BAGHDAD – The U.S. military on Thursday handed over to Iraqi authorities five Iranian officials it had detained in Iraq, and they would be transferred to Tehran shortly, Iraqi and Iranian officials said.

The detention of the Iranians, who include officials U.S. forces accused of arming Shi'ite Muslim militias at the height of Iraq's sectarian fighting, stoked tension between Tehran and Washington, also at odds over Iran's disputed nuclear program.

There are five, the Iraqi side has received them, said Yasin Majeed, a media advisor for Iraqi Prime Minister Nuri al-Maliki.

Iranian Foreign Ministry spokesman Hassan Qashqavi told state television the five would be handed over to the Iranian embassy in the next hours.

Iranian state television said three of the men were diplomats detained in a 2007 U.S. raid in Iraq's northern city of Arbil, while the rest were two other Iranians kidnapped elsewhere in Iraq by the U.S. occupation troops.

The U.S. military said it could not confirm the transfer or discuss specifics about any detainees. Transfers and releases are a private matter between (the U.S. military) and the government of Iraq, Captain Brad Kimberly said in an email.

Five men were originally detained in Arbil in 2007, but two of them were later released. There was no further information about the additional two Iranians released on Thursday.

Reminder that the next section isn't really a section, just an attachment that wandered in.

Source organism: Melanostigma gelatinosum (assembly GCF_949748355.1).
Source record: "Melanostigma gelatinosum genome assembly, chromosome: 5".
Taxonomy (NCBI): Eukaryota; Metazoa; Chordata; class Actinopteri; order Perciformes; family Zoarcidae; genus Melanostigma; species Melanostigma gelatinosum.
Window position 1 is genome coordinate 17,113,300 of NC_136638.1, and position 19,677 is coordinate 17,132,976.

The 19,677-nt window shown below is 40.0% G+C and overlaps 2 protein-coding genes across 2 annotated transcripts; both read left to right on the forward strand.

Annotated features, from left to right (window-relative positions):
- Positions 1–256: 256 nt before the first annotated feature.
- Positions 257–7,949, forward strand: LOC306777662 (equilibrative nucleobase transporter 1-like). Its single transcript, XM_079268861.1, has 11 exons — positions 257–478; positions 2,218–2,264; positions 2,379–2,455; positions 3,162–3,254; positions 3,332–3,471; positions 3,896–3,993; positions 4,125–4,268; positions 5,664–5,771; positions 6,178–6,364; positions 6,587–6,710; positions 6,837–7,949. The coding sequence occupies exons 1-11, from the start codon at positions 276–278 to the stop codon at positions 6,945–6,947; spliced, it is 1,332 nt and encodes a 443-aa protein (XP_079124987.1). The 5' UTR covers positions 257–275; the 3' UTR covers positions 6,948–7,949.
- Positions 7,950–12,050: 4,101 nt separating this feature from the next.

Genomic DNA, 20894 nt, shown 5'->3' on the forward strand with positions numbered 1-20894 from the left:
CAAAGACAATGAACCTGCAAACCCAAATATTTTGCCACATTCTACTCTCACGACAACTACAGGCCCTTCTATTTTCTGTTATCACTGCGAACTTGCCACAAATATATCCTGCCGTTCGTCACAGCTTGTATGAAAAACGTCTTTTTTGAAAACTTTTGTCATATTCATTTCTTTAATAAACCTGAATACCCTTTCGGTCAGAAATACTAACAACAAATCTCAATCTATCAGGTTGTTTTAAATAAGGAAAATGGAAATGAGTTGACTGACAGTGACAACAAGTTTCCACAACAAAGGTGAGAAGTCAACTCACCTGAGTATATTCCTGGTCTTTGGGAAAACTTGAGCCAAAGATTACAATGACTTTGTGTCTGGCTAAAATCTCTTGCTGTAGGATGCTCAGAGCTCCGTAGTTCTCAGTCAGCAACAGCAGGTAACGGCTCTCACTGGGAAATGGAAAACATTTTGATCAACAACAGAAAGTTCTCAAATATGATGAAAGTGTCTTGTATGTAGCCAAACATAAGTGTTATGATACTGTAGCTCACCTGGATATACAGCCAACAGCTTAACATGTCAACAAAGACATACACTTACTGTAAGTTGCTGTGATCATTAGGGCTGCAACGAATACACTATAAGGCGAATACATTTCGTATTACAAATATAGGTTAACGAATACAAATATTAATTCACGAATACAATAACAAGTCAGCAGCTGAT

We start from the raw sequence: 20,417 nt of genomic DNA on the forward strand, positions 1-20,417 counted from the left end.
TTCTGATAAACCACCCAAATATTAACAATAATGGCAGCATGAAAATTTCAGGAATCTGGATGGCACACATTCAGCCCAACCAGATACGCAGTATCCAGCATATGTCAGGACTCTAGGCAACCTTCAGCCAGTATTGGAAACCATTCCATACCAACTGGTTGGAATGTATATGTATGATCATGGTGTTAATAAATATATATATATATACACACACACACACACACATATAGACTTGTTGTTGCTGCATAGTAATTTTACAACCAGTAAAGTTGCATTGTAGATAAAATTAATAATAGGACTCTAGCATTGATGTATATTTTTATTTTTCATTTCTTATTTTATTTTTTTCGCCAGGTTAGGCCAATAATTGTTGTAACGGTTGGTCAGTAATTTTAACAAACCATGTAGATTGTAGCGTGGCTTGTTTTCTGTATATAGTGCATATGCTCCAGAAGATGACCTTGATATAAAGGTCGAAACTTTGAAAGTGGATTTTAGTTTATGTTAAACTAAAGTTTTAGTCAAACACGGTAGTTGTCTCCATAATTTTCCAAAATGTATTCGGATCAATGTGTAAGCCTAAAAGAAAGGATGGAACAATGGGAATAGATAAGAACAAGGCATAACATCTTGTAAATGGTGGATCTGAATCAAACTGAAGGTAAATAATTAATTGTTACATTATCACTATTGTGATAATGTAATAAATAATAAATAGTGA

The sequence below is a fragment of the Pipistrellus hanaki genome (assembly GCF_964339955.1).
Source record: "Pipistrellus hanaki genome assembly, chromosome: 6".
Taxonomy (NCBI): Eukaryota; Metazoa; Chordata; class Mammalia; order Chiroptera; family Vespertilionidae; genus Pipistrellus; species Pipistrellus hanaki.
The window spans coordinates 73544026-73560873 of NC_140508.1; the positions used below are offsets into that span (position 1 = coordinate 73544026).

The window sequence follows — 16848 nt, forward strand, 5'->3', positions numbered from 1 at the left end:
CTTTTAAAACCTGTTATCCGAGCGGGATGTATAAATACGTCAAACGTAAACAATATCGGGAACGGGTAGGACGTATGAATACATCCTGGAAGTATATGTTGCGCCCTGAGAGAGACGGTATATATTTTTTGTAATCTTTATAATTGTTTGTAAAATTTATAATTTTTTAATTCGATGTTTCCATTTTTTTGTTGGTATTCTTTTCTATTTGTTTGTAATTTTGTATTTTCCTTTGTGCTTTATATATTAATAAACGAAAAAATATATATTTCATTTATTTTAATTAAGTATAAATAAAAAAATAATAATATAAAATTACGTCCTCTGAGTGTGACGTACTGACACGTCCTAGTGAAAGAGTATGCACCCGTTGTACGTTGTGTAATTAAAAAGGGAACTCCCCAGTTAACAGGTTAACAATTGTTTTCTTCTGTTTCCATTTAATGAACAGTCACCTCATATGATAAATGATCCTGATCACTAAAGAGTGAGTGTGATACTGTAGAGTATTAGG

U.S. President Barack Obama has been trying to improve ties with Iran since he took office in January, offering a new beginning in ties if Iran unclenches its fist.

But last month's disputed presidential election in Iran has again frayed relations between Iran and the West, with Iranian officials accusing the United States and Britain of interfering in its internal affairs.

The Iranians were detained in Arbil on suspicion of being members of the Iranian Revolutionary Guards' elite Qods force, which Washington says backs terrorists.

Washington has long accused Iran of fomenting violence in Iraq by arming, funding and training Shi'ite special groups, and tasking them with attacking U.S. troops or Sunni Muslim targets.

Iran rejects the charge of fomenting instability in Iraq and instead says the United States is to blame for the years of sectarian slaughter and insurgent violence that almost tore Iraq apart after the 2003 U.S.-led invasion.

Qashqavi, the Foreign Ministry spokesman, said the five were diplomats who had been held contrary to all international conventions.

He said they had been in contact with their families and the Iranian embassy after being transferred to Iraqi custody.

(Additional reporting by Hossein Jaseb in Tehran and Aseel Kami in Baghdad; Writing by Fredrik Dahl and Michael Christie)